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Home » Hacking News » The Penguin bites back at Windows

The Penguin bites back at Windows

by Nikola Strahija on February 8th, 2002 Certain distros of the Linux operating system suffered more security vulnerabilities than Windows last year. Because all Linux distributions use the same kernel, figures cannot be aggregated for the open source OS.

According to the figures gathered from SecurityFocus's Bugtraq mailing list, mainstream Linux distros such as Mandrake 7.2, Red Hat 7.0 and Debian 2.2 had 33, 28 and 26 security vulnerabilities reported last year respectively.

This compares with a total of 24 security vulnerabilities reported for Windows 2000 - leading some commentators to argue that the Microsoft OS is more reliable than the least reliable Linux distros.

Bugtraq also reported that Solaris 7 and 8 tied with Redmond's score of 24 security bugs.

Neil Barrett, technical director at security consultancy Information Risk Management, said: "Nine times out of ten, hackers break into a site through an application vulnerability. It's almost always the application packages that cause the problems."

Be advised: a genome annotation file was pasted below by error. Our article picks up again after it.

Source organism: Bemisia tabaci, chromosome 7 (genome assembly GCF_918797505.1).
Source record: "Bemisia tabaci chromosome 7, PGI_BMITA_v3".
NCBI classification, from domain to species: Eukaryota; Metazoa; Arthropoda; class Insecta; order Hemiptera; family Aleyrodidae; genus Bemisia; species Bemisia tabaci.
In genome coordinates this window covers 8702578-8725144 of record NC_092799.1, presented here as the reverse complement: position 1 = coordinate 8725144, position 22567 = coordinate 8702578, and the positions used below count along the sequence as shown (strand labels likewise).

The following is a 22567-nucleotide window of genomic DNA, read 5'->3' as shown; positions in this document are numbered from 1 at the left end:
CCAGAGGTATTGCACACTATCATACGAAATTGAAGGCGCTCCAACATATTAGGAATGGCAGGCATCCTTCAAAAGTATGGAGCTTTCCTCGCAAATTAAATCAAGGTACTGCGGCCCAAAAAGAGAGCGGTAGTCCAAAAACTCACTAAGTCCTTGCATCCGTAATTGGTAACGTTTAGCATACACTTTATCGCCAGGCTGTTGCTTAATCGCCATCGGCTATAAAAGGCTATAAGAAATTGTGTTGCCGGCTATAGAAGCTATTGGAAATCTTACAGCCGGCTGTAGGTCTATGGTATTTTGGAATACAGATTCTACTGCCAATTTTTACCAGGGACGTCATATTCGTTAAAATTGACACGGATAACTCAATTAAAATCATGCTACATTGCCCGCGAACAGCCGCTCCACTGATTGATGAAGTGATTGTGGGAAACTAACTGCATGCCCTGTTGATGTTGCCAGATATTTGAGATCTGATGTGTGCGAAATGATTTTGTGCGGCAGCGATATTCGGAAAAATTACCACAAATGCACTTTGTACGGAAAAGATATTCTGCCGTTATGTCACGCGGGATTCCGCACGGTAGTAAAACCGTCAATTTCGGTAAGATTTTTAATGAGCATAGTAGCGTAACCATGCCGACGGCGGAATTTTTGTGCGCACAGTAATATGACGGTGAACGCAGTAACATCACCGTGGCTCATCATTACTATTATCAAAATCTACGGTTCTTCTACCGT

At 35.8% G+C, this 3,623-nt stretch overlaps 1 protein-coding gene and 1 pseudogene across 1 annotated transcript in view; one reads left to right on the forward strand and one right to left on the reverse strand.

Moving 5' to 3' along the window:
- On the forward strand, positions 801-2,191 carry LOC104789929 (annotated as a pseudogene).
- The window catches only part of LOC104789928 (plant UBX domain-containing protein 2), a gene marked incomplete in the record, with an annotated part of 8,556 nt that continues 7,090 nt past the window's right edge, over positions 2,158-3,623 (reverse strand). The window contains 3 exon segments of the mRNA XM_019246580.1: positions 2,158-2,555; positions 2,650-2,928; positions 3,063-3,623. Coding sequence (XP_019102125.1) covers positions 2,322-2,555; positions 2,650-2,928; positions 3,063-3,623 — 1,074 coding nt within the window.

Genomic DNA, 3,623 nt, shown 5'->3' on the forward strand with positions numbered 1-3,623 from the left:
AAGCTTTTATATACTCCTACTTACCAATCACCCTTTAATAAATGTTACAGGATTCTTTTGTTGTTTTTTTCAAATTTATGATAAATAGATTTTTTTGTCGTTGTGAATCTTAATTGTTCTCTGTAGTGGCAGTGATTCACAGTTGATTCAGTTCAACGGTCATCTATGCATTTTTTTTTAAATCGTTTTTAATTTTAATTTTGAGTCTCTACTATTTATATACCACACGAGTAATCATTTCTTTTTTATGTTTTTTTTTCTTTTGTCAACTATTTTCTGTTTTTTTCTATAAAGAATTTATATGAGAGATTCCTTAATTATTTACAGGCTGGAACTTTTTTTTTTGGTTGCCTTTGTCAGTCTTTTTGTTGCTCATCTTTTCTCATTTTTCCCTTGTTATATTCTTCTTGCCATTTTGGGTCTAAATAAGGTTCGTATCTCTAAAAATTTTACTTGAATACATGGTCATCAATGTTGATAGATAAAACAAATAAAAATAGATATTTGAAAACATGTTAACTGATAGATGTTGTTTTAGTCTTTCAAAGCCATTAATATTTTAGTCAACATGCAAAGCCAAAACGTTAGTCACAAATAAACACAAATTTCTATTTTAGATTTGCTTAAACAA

Tom Sightler, a senior network engineer, added: "With Linux distributions, the numbers do, in some cases, include vulnerabilities discovered in the OS, Sendmail, Apache, email clients, PostgreSQL, and hundreds of other programs that are included with the distribution."

Barrett said that when considering security vulnerabilities, you should always bear the applications in mind.

It is also possible that because Windows is based on closed source code, the number of bugs reported are only the ones we know about. And while avoiding the Microsoft conspiracy theory, more vulnerabilities may have been reported in Linux because of its open source nature.

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